About this article
This sermon based on John 5:1-9 was preached at the Chapel of the Resurrection, Valparaiso University.
I don't think Jesus' question to the invalid man in this passage was an idle one. Did you catch it? His question was, "Do you want to be made well?" At first glance it seems obvious. It did to the man who had been ill for 38 years. He answered in the affirmative, saying that he had no one to bring him into the waters which were supposed to have healing properties. So why did Jesus bother to ask? Anyone in that situation would want to be healed, wouldn't they? Isn't it obvious?
My father's death several years ago left me bereft of personal strengths I had always taken for granted. His support and approval of me throughout childhood were so constant and predictable that I rarely acknowledged them and less often understood their importance to me. And, at the age of 40, I thought I had long grown out of the need for his constant encouragement and attention, though he never failed to give them. My bewilderment turned to depression as his loss settled in on me. I began to question myself in ways that I never had before, wondering if I was really who I thought, or if I were perhaps just a projection of my parents' wishes for me.
My tried and true spiritual resources dried up on me one by one during this time. Prayer and scripture reading became as flat as the paper they were written on. Worship didn't speak to me. I felt doubly hypocritical being in worship because I had to be there. Others came out of their free will. I wouldn't have been there if I hadn't been paid to be. To say I was feeling sorry for myself is only a faint glimmer of the force of my feeling at the time. I felt unprotected by a God who had always seemed as supportive as my dad. Now God seemed as remote to me as my dad's physical presence.
It was during this time that I began to take regular notice of my dreams. I have kept a dream journal on and off through my adult life. Now, however, my dreams began to be the only avenue that helped me understand what was happening to me. My terrors and fears gradually became visible to me as I saw their recurring patterns. From the distance of my own dreams, I began to understand some of the barriers I had erected in my life to keep myself safe, to keep myself protected. Ever so slowly, I began to face those fears and find feelings of well-being, safety and approval.
I also had a husband, son, brother, and two friends who wouldn't give up on me. I must have been a real downer to be around during those months, but they stood by. During that time when I was unable to hold up my end of being a mom, wife, and friend, I felt the true grace of others' faithfulness.
Ever so slowly, I learned to see God's presence in places I had never noticed it before. I saw the faithfulness of my friends and family as tangible signs that God had not left me utterly alone. I saw my dreams as places God could give me some help and insight. Ever so slowly, I accepted the healing that God was offering through these new and uncharted waters.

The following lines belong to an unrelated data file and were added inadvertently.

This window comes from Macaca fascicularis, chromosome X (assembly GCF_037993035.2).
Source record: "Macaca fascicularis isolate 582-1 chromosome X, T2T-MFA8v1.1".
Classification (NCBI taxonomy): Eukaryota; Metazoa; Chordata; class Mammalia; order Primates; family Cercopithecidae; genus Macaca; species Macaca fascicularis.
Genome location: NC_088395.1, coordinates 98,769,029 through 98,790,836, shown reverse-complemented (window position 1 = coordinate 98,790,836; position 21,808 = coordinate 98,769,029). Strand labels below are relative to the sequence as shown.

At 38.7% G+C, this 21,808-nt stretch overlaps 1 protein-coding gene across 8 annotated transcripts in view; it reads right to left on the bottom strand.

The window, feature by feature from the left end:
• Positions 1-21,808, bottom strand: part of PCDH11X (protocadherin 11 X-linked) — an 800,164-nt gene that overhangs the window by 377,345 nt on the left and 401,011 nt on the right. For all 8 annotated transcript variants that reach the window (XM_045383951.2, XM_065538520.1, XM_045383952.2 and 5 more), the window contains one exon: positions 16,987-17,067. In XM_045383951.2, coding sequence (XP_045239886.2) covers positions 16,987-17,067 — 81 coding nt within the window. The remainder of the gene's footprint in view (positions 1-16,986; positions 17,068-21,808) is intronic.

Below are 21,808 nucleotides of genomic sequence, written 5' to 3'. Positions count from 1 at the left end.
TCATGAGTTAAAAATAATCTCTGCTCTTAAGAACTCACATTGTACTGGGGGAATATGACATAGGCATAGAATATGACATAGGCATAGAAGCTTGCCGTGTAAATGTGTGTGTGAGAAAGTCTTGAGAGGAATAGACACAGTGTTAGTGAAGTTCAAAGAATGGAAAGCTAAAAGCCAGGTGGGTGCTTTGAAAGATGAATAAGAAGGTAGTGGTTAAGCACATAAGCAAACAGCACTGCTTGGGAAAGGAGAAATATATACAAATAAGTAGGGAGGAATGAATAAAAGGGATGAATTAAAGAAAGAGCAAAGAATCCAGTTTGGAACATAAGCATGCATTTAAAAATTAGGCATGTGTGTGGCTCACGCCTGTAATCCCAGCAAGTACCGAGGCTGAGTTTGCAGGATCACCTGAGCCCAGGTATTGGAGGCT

So it wouldn't have been an irrelevant question if Jesus would have asked me the question he asked the man in our story this morning. Sure, I would have wanted him to take away the pain of my grief and loss right away. But Jesus' healing also demanded a response on the man's part.
In accepting Jesus' healing, the man simultaneously gave up his dependence on others to attend to him. Did you notice that the healing which Jesus commanded included that the man pick up his own mat? From now on, he would not be getting attention by getting others to help and attend to him. Jesus gave him wholeness, including the ability to care for himself. So we, too, who know our own failings and infirmities, might ask ourselves, "Are we ready to give up our dependencies in order to allow God to make us whole?" What would Jesus heal you from? What would you be living without if you accepted Jesus' healing?
Those little things we use to make ourselves feel better, seemingly harmless, may be the very things that block our healing. It might be a relationship from which we demand too much. It might be a pleasure we get from someone else's failure. It might be a right we reserve to feel critical of others. Or being good Lutherans, it might be the right to feel guilty if we want to. Whatever it is we use "to get through our day," these are the things that bring us to our knees as Jesus asks us, "Do you want to be healed?"
Healing is gift, pure grace. But from it we are forever changed. Accepting our healing and taking our place in the Christian community is the follow-through in which we find ourselves in being healed. Whether we have been victim or perpetrator, violent or passively aggressive, mentally, emotionally, or physically scarred, those become no longer our identity. Healing includes our willingness to leave those behind and accept the new creation Jesus gives us. It is no surprise that we often cling to our infirmities long after they have served their usefulness. So think twice as you bring your wish for healing to Jesus. Make sure you are willing to take up your pallet and walk.